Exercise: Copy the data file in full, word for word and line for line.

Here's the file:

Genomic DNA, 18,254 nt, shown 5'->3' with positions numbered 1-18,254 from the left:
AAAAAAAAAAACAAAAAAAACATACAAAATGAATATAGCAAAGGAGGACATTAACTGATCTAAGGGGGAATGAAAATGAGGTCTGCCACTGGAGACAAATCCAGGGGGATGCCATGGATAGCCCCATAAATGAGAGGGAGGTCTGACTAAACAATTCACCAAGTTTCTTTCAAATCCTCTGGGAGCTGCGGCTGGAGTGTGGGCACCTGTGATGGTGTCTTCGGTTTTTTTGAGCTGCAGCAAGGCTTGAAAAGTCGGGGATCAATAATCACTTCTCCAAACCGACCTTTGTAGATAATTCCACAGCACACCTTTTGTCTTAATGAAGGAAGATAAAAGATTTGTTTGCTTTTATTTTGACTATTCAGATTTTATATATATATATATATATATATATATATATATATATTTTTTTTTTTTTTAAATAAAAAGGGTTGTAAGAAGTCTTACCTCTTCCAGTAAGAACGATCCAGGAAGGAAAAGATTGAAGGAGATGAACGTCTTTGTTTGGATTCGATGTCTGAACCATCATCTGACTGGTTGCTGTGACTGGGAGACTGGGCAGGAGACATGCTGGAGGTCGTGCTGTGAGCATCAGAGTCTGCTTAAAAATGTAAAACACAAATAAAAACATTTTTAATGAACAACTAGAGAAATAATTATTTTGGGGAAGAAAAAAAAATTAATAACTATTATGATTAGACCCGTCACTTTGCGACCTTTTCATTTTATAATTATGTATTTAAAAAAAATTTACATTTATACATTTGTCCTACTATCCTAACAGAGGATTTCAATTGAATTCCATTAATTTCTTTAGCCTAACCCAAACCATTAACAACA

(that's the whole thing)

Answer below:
Genomic DNA, 18,254 nt, shown 5'->3' with positions numbered 1-18,254 from the left:
AAAAAAAAAAACAAAAAAAACATACAAAATGAATATAGCAAAGGAGGACATTAACTGATCTAAGGGGGAATGAAAATGAGGTCTGCCACTGGAGACAAATCCAGGGGGATGCCATGGATAGCCCCATAAATGAGAGGGAGGTCTGACTAAACAATTCACCAAGTTTCTTTCAAATCCTCTGGGAGCTGCGGCTGGAGTGTGGGCACCTGTGATGGTGTCTTCGGTTTTTTTGAGCTGCAGCAAGGCTTGAAAAGTCGGGGATCAATAATCACTTCTCCAAACCGACCTTTGTAGATAATTCCACAGCACACCTTTTGTCTTAATGAAGGAAGATAAAAGATTTGTTTGCTTTTATTTTGACTATTCAGATTTTATATATATATATATATATATATATATATATATATATTTTTTTTTTTTTTAAATAAAAAGGGTTGTAAGAAGTCTTACCTCTTCCAGTAAGAACGATCCAGGAAGGAAAAGATTGAAGGAGATGAACGTCTTTGTTTGGATTCGATGTCTGAACCATCATCTGACTGGTTGCTGTGACTGGGAGACTGGGCAGGAGACATGCTGGAGGTCGTGCTGTGAGCATCAGAGTCTGCTTAAAAATGTAAAACACAAATAAAAACATTTTTAATGAACAACTAGAGAAATAATTATTTTGGGGAAGAAAAAAAAATTAATAACTATTATGATTAGACCCGTCACTTTGCGACCTTTTCATTTTATAATTATGTATTTAAAAAAAATTTACATTTATACATTTGTCCTACTATCCTAACAGAGGATTTCAATTGAATTCCATTAATTTCTTTAGCCTAACCCAAACCATTAACAACA